What’s In My Backyard?

Explore and Learn: Flies

For the introduction to this series, see here.

Today we are going to talk about flies! I can already hear the response: “YUCK! Why would I want to learn about flies? The only thing I need to know about flies is how to slam them with a fly swatter!” This is an understandable response because when most people think about flies, they are thinking about flies in the Muscidae family which includes house and stable flies. Or they are thinking about the biting disease-carrying flies. The proper response to these flies is a fly swatter. (Interestingly, mosquitoes are flies!) It is true that these flies are bad, gross, and disease-carrying. With that out of the way, let’s talk about the good guy flies.

There are many beautiful, harmless flies that most people do not know anything about. Many of these are actually helpful to humans because they eat garden pests or pollinate our plants. Let’s look at several different types today.

Here are some pictures of Drone Flies. These bee-like creatures cannot bite or sting and are great pollinators.

Article continues below images

Another group of flies that pollinate plants are the hoverflies. The Calligrapher Fly belongs to this group. You may look at the pictures and say “Those are bees.”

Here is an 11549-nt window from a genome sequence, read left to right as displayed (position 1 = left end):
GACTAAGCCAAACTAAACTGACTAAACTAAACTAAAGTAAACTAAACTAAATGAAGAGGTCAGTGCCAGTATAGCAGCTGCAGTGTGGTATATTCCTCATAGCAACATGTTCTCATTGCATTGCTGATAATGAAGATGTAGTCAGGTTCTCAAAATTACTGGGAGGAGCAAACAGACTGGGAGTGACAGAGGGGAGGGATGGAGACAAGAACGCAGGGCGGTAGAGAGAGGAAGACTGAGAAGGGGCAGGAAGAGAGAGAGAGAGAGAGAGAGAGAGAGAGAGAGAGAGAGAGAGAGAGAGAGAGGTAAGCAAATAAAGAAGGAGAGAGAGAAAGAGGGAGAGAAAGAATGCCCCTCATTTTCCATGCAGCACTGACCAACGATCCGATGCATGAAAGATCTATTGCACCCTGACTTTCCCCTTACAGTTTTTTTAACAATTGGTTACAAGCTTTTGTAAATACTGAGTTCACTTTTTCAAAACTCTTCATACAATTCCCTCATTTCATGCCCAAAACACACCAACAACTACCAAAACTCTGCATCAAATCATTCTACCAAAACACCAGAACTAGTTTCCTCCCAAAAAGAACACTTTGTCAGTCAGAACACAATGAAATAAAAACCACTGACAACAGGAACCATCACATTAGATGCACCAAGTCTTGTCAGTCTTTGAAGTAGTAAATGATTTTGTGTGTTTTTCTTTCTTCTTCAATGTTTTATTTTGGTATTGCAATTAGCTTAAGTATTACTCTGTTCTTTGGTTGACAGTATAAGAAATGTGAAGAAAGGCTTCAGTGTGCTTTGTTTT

How can you tell bees and flies apart? You look at their eyes. If you look at the pictures of the bees below, you can see that they have eyes on the sides of their heads. Flies, on the other hand, have eyes that cover most of the top of their head. Flies have short antennas but bees have long antennas.

Other Flies attack and eat pests that damage our plants. One species of beneficial pest-eating fly that lives near me is the Swift Feather-legged Fly. This fly eats stink bugs and squash bugs that are pests in our gardens.

Other flies are not necessarily good for us but are not bad either. The Tiger Crane Flies are in this group. They look like huge mosquitoes but do not bite. There are literally thousands of species that do not have any interactions with us. There are more than 60,000 species of flies in North America! Most of these, we don’t even notice. So here is my advice to you, swat bad flies that spoil your food or bring disease but learn to know and appreciate all the others.

Previous Posts